The Wonderful Adventures of Nils
Cover art by Mary Hamilton Frye (1936)
|Original title||Nils Holgerssons underbara resa genom Sverige|
The Wonderful Adventures of Nils (orig. Nils Holgerssons underbara resa genom Sverige, Nils Holgersson's wonderful journey across Sweden) is a work of fiction by the Swedish author Selma Lagerlöf. It was published in two books, The Wonderful Adventures of Nils in 1906 and Further Adventures of Nils in 1907. These two are usually combined into a single book called The Wonderful Adventures of Nils, although that name could also describe the first book only.
The background for publication was a commission from the National Teachers Association in 1902 to write a geography reader for the public schools. "She devoted three years to Nature study and to familiarizing herself with animal and bird life. She has sought out hitherto unpublished folklore and legends of the different provinces. These she has ingeniously woven into her story." (From translator Velma Swanston Howard's introduction.)
Selma Lagerlöf, like many leading Swedish intellectuals of her time, was an advocate of Swedish spelling reform. When published in 1906, this book was one of the first to adopt the new spelling mandated by a government resolution on April 7, 1906 (see Svenska Akademiens Ordlista).
The book is about a young lad, Nils Holgersson, whose "chief delight was to eat and sleep, and after that he liked best to make mischief". He takes great delight in hurting the animals in his family farm. Nils captures a tomte in a net while his family is at church and have left him home to memorize chapters from the Bible. The tomte proposes to Nils that if Nils frees him, the tomte will give him a huge gold coin. Nils rejects the offer and the tomte turns Nils into a tomte, which leaves him shrunken and able to talk with animals, who are thrilled to see the boy reduced to their size and are angry and hungry for revenge. While this is happening, wild geese are flying over the farm on one of their migrations, and a white farm goose attempts to join the wild ones. In an attempt to salvage something before his family returns, Nils holds on to the bird's neck as it successfully takes off and joins the wild birds.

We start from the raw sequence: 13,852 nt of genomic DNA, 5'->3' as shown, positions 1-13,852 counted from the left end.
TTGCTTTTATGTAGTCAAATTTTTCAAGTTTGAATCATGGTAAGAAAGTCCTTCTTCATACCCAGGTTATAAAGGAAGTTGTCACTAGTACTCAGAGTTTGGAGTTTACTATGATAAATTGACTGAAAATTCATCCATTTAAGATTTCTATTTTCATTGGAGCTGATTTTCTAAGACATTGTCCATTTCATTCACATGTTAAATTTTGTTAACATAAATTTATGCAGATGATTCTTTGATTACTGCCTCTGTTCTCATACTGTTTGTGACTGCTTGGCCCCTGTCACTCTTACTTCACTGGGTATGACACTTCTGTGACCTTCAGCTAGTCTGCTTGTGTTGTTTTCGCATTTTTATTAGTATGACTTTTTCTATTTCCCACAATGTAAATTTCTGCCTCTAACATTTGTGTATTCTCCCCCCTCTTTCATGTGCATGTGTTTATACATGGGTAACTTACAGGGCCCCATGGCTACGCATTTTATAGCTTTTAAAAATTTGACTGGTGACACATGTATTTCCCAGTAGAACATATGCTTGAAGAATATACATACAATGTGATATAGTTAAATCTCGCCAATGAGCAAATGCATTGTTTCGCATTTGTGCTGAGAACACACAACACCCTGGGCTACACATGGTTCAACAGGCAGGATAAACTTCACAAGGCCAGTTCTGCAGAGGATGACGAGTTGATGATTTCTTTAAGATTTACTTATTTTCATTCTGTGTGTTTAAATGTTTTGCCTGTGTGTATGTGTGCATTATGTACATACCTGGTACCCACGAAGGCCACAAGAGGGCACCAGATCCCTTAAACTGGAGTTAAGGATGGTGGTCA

The wild geese, who are not pleased at all to be joined by a boy and a domestic goose, eventually take him on an adventurous trip across all the historical provinces of Sweden observing in passing their natural characteristics and economic resources. At the same time the characters and situations he encounters make him a man: the domestic goose needs to prove his ability to fly like the experienced wild geese, and Nils needs to prove to the geese that he would be a useful companion, despite their initial misgivings. During the trip, Nils learns that if he proves he has changed for the better, the tomte might be disposed to change him back to his normal size.
The book also includes various subplots, concerning people whose lives are touched in one way or another by Nils and the wild geese. For example, one chapter centers on a young provincial man who feels lonely and alienated in the capital Stockholm, is befriended by a nice old gentleman who tells him (and the reader) about the city's history - and only later finds that it was none other than the King of Sweden, walking incognito in the park.
The book was criticized for the fact that the goose and boy don't make any stop in the province Halland. In chapter 53 they fly over Halland on the way back to Scania, but they aren't impressed by the sight and they don't stop. However, such a chapter has been added to some translations of the book. In depictions Nils is usually wearing a red cap, although this is erroneous as he is described in the original Swedish edition as wearing a white cap.
- The Wonderful Adventures of Nils, Illustrated by Harold Heartt Foley. New York: Grosset & Dunlap, 1907.
- The Wonderful Adventures of Nils, translated by Velma Swanston Howard. Illustrated by Mary Hamilton Frye. Garden City, New York: Doubleday, Page & Company, 1913.